Simulating space dyed yarns
We will start this tutorial with a book recommendation. It is entitled Swatches: A Sourcebook of Patterns with More Than 600 Fabric Designs, by Dorsey Sitley Adler and Robert D. Adler. We should also thank the Powells bookstore in Portand, Oregon for having such a huge collection of books on their shelves, available for everyone to browse. You can buy the book here. The Swatches book contains pictures of many beautiful dobby and jacquard fabrics, and we have chosen to use ArahWeave software to simulate a fabric with space dyed yarns. You will find it in the book on page 153.
Open ArahWeave software for weaving and load (or create) a plaid fabric, in which you want to use fancy yarns. It should not be too difficult to change the weave to plain weave, and to write the warp and weft pattern. If you have problems with warp/weft pattern, you will be able to read it towards the end of this tutorial.
Choose Fabric > Yarns. Select a yarn, which you want to edit. It is a good idea to set all the yarn parameters (count) for the yarn, which is most similar to the yarn you want to draw (like for example, melange), and then switch Model from Simple to Custom. If you want to use more colors in the yarn, modify the number of colors.
Then click on the Draw yarn button, and the Draw yarn window pops up.
It would be time consuming to draw all the twists and shades of the yarn, so first choose Edit > Clear shades. The weaving software will do the shades.
Since we want to make slub (or flamme) yarn, we have to make space (make the basic yarn thiner) in the drawing area. Choose diameter 2 as the pen size, and click the icon. It will thin the yarn for the number of points of the currently selected pen size.
The information about the yarn repeat is written below colors. Simple yarns need one only one yarn twist of repeat. So the length of the yarn repeat is currently only 16 pixels, which means 0.593 millimeters at this yarn count. We need to increase the length of repeat of the fancy yarn, to match the yarn length used in the fabric. So we need to modify the length parameter. Each time you increase the length by 1, the length doubles. When we reach the desired value at about 38 millimeters, we can start with drawing.
Select the second color (red) and change drawing tool from free hand to rectangle . Let’s say that the length of color effect is 10 mm. Start to draw at distance 10 mm with left mouse button click, and drag a mouse to 20 mm (you can check this on the ruler).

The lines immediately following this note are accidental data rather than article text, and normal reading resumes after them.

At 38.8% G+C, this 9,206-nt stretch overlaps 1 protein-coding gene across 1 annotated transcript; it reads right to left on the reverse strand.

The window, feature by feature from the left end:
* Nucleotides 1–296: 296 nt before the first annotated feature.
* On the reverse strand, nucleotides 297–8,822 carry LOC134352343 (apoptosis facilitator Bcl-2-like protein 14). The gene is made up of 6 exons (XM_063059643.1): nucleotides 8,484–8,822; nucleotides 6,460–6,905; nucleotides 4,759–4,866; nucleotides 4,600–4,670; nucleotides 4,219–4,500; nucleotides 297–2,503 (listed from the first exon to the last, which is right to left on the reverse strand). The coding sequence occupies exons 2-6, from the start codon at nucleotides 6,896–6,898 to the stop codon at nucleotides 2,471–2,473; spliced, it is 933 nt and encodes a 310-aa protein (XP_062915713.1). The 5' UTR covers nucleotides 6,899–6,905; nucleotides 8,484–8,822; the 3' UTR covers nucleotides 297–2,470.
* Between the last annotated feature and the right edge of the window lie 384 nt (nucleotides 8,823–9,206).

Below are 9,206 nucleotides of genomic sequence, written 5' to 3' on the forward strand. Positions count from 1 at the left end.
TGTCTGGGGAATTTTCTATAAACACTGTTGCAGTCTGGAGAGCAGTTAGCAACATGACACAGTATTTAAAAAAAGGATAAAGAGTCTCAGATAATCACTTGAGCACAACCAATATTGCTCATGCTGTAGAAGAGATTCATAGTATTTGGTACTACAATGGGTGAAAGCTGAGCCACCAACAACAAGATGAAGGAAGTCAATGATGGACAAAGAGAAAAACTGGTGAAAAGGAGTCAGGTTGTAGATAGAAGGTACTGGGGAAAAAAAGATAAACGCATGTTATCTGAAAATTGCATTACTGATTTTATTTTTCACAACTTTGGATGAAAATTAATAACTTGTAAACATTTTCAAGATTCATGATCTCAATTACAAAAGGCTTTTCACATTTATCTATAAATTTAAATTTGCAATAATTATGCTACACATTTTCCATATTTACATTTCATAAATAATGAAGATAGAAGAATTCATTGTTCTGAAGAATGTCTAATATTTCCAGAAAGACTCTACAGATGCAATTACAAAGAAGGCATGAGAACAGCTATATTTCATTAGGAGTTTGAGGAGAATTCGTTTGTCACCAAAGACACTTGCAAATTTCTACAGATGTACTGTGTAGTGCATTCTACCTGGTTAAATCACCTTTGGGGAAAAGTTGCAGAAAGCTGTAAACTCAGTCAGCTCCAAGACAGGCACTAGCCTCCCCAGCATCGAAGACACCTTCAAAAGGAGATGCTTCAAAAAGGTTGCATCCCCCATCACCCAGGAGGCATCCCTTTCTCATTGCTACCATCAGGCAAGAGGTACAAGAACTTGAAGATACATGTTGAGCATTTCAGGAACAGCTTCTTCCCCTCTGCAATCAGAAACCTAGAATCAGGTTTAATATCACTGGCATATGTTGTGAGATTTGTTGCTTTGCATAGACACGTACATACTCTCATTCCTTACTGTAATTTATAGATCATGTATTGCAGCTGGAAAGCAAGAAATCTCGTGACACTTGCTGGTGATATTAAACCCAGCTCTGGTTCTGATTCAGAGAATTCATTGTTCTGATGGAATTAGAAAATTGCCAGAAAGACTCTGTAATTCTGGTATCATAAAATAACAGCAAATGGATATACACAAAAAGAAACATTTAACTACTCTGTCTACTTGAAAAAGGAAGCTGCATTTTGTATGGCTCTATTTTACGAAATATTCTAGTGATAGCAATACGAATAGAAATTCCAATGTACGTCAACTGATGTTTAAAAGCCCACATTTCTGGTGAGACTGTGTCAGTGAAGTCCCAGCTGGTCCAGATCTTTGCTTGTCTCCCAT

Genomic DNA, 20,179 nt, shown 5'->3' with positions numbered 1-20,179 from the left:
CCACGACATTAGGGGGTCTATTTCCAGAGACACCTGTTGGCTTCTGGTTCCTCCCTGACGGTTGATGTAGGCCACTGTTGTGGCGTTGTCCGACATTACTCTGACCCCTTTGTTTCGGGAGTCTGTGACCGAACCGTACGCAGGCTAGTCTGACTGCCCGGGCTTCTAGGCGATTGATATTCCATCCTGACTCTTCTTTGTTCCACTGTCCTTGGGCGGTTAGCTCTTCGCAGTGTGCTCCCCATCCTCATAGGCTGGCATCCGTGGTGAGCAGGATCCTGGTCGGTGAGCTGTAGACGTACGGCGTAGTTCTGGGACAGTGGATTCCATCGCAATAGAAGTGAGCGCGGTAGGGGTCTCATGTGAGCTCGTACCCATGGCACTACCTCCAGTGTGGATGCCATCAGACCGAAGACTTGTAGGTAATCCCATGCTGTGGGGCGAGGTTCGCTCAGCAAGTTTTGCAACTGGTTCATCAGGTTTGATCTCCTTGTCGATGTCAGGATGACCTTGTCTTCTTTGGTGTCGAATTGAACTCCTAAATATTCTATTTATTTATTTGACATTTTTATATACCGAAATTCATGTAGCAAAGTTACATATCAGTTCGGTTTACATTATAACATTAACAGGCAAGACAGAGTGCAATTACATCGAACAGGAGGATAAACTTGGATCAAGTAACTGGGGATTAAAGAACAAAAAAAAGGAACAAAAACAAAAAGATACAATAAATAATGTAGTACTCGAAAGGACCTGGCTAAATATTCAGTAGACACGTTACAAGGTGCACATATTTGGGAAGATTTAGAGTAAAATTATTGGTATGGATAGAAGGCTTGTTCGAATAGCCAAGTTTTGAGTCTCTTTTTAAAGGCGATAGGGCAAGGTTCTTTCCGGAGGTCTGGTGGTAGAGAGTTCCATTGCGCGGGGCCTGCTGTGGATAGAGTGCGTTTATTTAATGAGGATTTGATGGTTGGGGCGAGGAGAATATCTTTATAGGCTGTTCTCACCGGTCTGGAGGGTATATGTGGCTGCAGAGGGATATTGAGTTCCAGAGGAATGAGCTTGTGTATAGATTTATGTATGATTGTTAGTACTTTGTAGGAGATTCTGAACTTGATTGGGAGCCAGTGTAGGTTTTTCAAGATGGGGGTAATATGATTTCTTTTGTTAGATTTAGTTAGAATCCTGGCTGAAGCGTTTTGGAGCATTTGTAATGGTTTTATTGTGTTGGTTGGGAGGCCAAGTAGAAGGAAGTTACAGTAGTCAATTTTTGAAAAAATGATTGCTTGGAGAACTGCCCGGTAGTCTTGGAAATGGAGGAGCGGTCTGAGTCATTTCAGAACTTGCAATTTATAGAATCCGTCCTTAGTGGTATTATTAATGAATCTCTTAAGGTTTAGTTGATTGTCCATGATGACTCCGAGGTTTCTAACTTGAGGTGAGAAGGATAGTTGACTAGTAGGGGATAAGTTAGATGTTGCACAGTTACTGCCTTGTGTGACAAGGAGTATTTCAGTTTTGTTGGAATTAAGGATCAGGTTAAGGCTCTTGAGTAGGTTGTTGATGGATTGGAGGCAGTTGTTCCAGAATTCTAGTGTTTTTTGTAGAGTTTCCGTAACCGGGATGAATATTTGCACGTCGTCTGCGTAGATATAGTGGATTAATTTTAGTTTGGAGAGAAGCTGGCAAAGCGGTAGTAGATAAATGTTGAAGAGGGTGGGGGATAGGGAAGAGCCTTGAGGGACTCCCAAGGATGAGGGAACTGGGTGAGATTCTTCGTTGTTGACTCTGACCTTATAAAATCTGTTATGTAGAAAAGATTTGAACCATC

If you need to delete any points with background color, just draw with right mouse button. You can also draw nicer transitions of the color effect by drawing over the borders with the spray tool. Don’t worry about the dotty appearance of the yarn, it will all look nice once you view it at 1:1 in the final fabric.
Now we need just to add new life to our yarn by Edit > Add top/bottom shades and Edit > Add twist.
You can now close the Draw yarn window. In the main Yarns window you can see the preview of the yarn. You can also save the yarn for future use.
If you wish to change the colors of the yarn, you can do this in the Colors window (Fabric > Colors). First click on the yarn sub-color you want to change in the bottom right angle of the window. Then select the color from the color palette, and copy it with right mouse button into the yarn table.
After setting the thread pattern (Fabric > Thread pattern)
… and density (Fabric > Density)
… you get the ArahWeave’s fabric simulation. We didn’t care to match the colors from the fabric in the book, since colors were changed in printing anyway. But the fabric structure and texture are there, don’t you agree?
A careful observer will also notice, that this fabric does not have a repeat, since each square is different. If you plan to use such a pattern with a texture mapping program like ArahDrape, make sure you generate several warp/weft pattern repeats of the texture. In this way you will diminish the ugly repeat errors on the borders of the “repeat”. ArahWeave’s printouts, on the other hand, will always be perfect, since the full fabric printout area is always calculated, not just one repeat.